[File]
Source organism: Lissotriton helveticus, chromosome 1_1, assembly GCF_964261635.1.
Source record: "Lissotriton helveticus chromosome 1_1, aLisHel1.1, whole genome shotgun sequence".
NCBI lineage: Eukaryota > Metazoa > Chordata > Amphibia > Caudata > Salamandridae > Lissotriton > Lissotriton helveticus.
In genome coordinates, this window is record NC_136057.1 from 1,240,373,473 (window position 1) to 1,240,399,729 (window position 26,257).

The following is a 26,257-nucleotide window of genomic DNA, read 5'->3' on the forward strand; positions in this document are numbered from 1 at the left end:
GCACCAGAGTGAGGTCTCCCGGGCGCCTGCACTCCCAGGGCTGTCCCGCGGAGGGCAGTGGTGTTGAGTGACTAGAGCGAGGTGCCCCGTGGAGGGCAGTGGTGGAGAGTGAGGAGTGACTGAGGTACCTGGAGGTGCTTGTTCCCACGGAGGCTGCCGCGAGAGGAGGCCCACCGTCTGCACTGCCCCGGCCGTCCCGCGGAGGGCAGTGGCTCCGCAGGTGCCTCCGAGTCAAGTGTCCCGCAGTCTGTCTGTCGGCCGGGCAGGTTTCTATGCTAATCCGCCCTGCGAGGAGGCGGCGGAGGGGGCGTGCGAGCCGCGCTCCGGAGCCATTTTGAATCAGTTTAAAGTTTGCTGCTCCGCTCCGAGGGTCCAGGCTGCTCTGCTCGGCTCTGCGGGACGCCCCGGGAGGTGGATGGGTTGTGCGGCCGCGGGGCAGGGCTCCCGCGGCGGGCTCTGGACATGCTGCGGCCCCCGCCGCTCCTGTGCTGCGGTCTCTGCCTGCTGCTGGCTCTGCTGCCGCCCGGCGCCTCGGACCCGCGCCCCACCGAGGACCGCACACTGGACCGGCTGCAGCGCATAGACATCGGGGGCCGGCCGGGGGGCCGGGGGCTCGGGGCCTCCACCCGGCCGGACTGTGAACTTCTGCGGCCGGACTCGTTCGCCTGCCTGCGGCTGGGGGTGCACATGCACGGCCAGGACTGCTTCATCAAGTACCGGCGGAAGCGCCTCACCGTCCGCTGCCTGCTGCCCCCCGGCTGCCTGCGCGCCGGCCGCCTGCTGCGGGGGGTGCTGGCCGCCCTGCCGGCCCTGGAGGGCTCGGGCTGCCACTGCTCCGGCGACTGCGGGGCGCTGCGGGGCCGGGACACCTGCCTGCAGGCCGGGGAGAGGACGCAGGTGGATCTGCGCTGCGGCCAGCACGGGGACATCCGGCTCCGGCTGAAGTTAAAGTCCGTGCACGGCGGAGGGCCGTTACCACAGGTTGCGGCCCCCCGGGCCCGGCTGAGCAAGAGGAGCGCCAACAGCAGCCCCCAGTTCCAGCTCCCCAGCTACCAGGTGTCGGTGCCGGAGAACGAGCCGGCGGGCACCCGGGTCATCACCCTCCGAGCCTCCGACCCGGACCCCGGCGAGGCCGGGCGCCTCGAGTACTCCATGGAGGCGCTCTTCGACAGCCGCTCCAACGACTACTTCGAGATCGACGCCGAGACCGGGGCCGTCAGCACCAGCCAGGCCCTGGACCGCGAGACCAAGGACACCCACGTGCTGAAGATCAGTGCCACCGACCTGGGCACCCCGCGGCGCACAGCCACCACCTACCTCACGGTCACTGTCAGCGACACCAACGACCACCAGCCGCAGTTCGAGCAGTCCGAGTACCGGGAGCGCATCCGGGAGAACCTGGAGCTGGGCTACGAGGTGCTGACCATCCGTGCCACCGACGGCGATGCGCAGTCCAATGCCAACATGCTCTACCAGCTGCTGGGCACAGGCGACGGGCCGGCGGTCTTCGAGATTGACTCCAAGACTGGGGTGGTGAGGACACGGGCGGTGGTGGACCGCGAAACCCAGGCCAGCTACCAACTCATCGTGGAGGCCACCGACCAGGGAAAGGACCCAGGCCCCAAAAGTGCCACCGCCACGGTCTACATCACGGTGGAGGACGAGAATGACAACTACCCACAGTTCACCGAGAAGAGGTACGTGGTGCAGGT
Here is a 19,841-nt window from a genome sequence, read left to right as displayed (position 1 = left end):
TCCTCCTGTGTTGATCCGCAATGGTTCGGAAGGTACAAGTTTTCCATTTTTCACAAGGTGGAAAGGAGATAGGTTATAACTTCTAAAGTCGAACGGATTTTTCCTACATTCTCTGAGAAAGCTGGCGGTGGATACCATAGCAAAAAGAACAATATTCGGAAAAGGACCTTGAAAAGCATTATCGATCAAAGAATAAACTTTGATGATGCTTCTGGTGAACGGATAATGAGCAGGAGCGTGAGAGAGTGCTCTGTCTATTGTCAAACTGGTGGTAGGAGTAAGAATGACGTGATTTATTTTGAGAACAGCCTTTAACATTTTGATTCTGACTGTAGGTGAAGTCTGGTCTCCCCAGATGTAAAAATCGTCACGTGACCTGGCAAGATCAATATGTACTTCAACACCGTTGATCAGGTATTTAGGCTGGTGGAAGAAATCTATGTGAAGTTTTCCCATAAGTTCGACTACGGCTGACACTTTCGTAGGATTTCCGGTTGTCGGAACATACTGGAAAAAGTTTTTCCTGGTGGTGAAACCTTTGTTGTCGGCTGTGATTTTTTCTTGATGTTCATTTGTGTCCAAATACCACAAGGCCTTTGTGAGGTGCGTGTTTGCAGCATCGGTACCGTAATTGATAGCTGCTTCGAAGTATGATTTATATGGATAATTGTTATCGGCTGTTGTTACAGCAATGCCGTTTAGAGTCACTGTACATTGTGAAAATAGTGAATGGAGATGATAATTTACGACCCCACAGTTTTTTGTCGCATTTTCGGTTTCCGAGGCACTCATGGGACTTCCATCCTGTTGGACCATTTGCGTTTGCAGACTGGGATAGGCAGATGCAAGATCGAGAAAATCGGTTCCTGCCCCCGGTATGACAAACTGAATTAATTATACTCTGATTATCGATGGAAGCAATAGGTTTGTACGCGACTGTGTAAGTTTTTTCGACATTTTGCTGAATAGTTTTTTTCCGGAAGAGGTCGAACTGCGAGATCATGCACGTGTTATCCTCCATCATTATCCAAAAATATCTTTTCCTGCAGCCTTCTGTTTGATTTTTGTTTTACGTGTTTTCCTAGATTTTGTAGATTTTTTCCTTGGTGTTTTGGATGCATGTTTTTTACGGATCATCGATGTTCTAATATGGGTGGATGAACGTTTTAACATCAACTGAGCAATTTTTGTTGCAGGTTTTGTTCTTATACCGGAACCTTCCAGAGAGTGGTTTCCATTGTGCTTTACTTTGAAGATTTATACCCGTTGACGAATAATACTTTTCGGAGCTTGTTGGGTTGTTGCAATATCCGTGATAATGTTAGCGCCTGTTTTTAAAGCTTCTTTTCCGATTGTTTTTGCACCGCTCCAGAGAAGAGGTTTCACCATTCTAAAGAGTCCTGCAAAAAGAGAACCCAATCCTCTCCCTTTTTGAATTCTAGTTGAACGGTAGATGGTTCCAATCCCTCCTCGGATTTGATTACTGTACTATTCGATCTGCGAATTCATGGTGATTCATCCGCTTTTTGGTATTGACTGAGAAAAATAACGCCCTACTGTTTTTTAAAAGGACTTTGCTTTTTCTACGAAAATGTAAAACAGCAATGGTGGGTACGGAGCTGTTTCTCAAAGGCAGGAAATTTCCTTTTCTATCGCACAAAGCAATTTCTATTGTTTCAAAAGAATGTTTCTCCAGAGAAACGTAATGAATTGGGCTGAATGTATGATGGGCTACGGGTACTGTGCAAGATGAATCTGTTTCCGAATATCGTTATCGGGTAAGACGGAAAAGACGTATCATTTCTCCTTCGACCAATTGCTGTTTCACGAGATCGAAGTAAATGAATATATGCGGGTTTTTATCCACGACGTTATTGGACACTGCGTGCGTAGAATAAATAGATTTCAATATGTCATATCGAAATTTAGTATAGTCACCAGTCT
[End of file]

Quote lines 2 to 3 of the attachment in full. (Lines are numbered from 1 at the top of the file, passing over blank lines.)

Source record: "Lissotriton helveticus chromosome 1_1, aLisHel1.1, whole genome shotgun sequence".
NCBI lineage: Eukaryota > Metazoa > Chordata > Amphibia > Caudata > Salamandridae > Lissotriton > Lissotriton helveticus.